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ARS Home » Southeast Area » Miami, Florida » Subtropical Horticulture Research » Research » Publications at this Location » Publication #390671

Research Project: Mitigation of Invasive Pest Threats to U.S. Subtropical Agriculture

Location: Subtropical Horticulture Research

Title: Toxicity of plant essential oils on Caribbean fruit fly, Anastrepha suspensa.

item Yang, Xiangbing
item Tabanca, Nurhayat
item Kendra, Paul

Submitted to: Entomological Society of America, Southwestern and Southeastern Branch
Publication Type: Abstract Only
Publication Acceptance Date: 3/18/2022
Publication Date: 3/25/2022
Citation: Yang, X., Tabanca, N., and P.E. Kendra. 2022. Toxicity of plant essential oils against Caribbean fruit fly, Anastrepha suspensa. Virtual Annual meeting of Southeastern Branch of Entomological Society of America. March 25-April 29, 2022. (Available at:

Interpretive Summary:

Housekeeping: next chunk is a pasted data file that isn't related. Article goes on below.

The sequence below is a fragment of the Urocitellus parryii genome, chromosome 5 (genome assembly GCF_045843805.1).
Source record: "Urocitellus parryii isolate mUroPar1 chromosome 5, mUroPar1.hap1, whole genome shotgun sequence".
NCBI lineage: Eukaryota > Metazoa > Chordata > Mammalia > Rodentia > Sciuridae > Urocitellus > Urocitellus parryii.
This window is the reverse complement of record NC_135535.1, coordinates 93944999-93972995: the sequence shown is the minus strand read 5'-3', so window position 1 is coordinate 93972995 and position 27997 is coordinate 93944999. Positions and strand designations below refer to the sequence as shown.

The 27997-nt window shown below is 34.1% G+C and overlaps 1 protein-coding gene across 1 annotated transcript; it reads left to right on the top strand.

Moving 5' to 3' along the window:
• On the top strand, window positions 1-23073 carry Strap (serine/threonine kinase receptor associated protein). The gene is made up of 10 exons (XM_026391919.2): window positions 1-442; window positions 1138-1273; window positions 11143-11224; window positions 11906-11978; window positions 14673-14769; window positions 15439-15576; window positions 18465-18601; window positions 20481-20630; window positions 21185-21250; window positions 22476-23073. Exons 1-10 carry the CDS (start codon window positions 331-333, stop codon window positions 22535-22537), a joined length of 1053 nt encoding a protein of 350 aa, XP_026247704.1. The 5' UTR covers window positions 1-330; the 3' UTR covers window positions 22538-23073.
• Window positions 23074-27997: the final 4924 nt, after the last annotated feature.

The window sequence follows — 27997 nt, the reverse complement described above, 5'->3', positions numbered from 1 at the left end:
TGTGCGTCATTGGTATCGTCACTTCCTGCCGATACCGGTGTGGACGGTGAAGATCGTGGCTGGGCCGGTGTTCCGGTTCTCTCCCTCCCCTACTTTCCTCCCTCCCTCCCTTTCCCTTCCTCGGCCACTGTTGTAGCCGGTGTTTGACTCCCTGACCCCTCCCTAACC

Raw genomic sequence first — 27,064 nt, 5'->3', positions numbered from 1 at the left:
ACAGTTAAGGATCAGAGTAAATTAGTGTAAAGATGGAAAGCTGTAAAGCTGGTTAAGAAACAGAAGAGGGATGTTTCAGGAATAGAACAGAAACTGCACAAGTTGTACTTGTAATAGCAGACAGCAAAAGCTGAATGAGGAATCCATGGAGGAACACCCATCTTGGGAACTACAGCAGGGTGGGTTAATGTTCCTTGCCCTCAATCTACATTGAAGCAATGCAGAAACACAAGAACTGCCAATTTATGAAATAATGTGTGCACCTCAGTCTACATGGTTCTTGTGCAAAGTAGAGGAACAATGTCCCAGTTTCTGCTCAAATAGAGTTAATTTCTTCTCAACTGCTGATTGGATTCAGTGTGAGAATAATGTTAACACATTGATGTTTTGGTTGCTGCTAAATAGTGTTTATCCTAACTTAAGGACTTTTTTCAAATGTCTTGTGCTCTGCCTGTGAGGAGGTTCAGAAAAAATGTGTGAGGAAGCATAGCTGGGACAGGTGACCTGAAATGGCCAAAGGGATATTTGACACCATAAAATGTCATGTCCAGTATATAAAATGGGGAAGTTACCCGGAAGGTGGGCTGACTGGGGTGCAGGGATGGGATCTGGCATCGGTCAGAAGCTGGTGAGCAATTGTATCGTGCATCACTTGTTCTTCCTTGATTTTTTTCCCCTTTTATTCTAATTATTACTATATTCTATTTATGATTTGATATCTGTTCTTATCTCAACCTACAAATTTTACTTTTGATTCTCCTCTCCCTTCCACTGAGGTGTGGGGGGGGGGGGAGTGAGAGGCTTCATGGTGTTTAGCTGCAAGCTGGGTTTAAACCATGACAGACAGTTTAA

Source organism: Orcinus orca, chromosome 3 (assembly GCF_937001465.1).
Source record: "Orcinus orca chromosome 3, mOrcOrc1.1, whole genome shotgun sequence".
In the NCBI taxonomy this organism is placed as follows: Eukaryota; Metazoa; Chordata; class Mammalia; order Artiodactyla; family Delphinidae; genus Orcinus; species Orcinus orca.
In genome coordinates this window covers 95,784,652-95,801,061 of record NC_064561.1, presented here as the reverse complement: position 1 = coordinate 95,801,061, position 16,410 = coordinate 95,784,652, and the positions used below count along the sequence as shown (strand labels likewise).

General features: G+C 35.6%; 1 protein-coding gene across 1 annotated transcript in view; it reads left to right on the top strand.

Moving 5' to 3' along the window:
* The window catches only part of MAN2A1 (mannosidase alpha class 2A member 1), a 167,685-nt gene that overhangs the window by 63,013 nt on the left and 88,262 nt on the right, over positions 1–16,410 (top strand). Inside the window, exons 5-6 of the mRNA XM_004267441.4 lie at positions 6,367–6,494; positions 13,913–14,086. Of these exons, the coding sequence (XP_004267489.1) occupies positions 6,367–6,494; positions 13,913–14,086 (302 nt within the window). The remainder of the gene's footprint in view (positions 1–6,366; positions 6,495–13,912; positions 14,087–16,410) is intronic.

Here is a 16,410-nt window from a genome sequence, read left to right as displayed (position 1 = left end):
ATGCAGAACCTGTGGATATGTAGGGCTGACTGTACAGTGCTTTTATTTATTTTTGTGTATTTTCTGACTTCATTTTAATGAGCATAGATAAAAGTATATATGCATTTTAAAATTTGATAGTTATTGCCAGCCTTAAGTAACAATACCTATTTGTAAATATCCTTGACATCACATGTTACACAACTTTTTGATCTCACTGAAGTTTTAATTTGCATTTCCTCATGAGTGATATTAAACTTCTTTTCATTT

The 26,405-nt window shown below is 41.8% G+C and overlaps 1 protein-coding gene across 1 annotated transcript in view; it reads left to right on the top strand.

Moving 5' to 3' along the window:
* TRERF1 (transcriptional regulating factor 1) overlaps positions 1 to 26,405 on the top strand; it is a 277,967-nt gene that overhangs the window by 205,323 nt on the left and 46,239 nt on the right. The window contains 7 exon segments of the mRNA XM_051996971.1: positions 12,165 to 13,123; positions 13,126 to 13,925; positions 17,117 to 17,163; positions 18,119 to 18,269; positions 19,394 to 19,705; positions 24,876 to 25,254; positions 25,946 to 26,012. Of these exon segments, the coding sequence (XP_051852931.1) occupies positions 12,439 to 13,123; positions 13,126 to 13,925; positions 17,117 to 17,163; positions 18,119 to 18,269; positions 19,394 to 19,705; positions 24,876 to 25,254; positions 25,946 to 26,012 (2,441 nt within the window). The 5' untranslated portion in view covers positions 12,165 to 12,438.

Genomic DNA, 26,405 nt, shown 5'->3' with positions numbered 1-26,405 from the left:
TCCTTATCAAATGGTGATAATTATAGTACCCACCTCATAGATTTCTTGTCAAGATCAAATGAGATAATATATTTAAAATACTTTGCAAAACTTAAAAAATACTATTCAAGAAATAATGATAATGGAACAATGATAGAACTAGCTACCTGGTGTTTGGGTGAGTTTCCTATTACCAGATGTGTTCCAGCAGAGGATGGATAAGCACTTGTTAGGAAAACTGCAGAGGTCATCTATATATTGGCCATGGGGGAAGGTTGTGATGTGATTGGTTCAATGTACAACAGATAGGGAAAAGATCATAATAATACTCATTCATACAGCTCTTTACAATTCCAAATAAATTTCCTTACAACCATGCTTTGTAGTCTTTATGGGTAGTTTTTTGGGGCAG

Technical Abstract: The Caribbean fruit fly, Anastrepha suspensa, is a major pest of over 100 host species in Florida, the Caribbean islands and countries in Central America. Female A. suspensa infest fruits such as guava and citrus, making them market unacceptable. Current management of this pest relies on insecticidal bait sprays in commercial groves. However, intensive use of insecticides may have detrimental consequences, including environmental contamination, toxicity to non-target organisms, and an increase in insecticide resistance in fruit fly populations. Some plant extracted essential oils (EO) have demonstrated insecticidal activity, and therefore are a promising, less deleterious alternative to conventional synthetic insecticides. In this study, nine EOs from Cupressaceae, Zygophyllaceae, Myrtaceae, Lamiaceae, Asteraceae, and Apiaceae were evaluated to determine their contact toxicity against female A. suspensa under laboratory conditions. The results showed that all EOs were effective against A. suspensa, with varied median lethal dosage levels. In particular, results indicated that anisole (an EO extracted from Apiaceae) was not only effective against A. suspensa via contact, but also showed strong fumigation and residual effects. Our study demonstrated that the tested EOs have potential applications as environmentally-friendly alternatives to conventional insecticides for control of Caribbean fruit fly.